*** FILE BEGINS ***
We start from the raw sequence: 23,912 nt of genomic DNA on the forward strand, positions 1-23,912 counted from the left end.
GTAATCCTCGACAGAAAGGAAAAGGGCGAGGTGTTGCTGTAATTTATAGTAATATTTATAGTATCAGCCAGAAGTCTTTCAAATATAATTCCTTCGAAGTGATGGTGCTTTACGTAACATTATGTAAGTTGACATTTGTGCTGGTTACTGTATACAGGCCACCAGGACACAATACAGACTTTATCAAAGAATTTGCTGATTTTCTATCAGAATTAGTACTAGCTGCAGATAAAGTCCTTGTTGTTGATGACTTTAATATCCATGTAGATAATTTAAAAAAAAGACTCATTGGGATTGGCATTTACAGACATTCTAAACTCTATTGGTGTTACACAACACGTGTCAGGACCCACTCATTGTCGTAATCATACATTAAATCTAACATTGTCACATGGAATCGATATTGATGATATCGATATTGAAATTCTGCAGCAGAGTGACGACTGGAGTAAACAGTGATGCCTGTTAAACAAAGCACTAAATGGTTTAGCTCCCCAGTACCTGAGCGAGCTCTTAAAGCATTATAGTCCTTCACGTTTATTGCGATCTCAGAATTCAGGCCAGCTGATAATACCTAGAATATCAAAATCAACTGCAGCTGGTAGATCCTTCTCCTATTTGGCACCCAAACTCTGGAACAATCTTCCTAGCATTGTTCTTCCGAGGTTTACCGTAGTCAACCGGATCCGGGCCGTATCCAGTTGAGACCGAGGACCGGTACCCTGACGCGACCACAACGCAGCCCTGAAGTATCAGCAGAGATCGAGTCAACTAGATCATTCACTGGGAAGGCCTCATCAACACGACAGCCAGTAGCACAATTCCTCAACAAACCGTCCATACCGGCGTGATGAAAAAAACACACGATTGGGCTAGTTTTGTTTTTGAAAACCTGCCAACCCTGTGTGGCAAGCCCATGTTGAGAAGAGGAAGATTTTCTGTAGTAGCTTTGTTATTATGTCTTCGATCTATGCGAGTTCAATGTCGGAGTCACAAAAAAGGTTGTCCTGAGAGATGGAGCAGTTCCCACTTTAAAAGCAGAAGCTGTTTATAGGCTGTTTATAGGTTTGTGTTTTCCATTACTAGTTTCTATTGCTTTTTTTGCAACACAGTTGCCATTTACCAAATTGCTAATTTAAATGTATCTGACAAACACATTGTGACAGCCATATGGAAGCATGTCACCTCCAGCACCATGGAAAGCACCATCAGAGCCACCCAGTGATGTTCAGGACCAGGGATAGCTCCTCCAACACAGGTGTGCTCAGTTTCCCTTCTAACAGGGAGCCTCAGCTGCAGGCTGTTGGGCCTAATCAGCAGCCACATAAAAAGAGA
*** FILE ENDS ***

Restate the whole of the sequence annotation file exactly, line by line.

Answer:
We start from the raw sequence: 23,912 nt of genomic DNA on the forward strand, positions 1-23,912 counted from the left end.
GTAATCCTCGACAGAAAGGAAAAGGGCGAGGTGTTGCTGTAATTTATAGTAATATTTATAGTATCAGCCAGAAGTCTTTCAAATATAATTCCTTCGAAGTGATGGTGCTTTACGTAACATTATGTAAGTTGACATTTGTGCTGGTTACTGTATACAGGCCACCAGGACACAATACAGACTTTATCAAAGAATTTGCTGATTTTCTATCAGAATTAGTACTAGCTGCAGATAAAGTCCTTGTTGTTGATGACTTTAATATCCATGTAGATAATTTAAAAAAAAGACTCATTGGGATTGGCATTTACAGACATTCTAAACTCTATTGGTGTTACACAACACGTGTCAGGACCCACTCATTGTCGTAATCATACATTAAATCTAACATTGTCACATGGAATCGATATTGATGATATCGATATTGAAATTCTGCAGCAGAGTGACGACTGGAGTAAACAGTGATGCCTGTTAAACAAAGCACTAAATGGTTTAGCTCCCCAGTACCTGAGCGAGCTCTTAAAGCATTATAGTCCTTCACGTTTATTGCGATCTCAGAATTCAGGCCAGCTGATAATACCTAGAATATCAAAATCAACTGCAGCTGGTAGATCCTTCTCCTATTTGGCACCCAAACTCTGGAACAATCTTCCTAGCATTGTTCTTCCGAGGTTTACCGTAGTCAACCGGATCCGGGCCGTATCCAGTTGAGACCGAGGACCGGTACCCTGACGCGACCACAACGCAGCCCTGAAGTATCAGCAGAGATCGAGTCAACTAGATCATTCACTGGGAAGGCCTCATCAACACGACAGCCAGTAGCACAATTCCTCAACAAACCGTCCATACCGGCGTGATGAAAAAAACACACGATTGGGCTAGTTTTGTTTTTGAAAACCTGCCAACCCTGTGTGGCAAGCCCATGTTGAGAAGAGGAAGATTTTCTGTAGTAGCTTTGTTATTATGTCTTCGATCTATGCGAGTTCAATGTCGGAGTCACAAAAAAGGTTGTCCTGAGAGATGGAGCAGTTCCCACTTTAAAAGCAGAAGCTGTTTATAGGCTGTTTATAGGTTTGTGTTTTCCATTACTAGTTTCTATTGCTTTTTTTGCAACACAGTTGCCATTTACCAAATTGCTAATTTAAATGTATCTGACAAACACATTGTGACAGCCATATGGAAGCATGTCACCTCCAGCACCATGGAAAGCACCATCAGAGCCACCCAGTGATGTTCAGGACCAGGGATAGCTCCTCCAACACAGGTGTGCTCAGTTTCCCTTCTAACAGGGAGCCTCAGCTGCAGGCTGTTGGGCCTAATCAGCAGCCACATAAAAAGAGA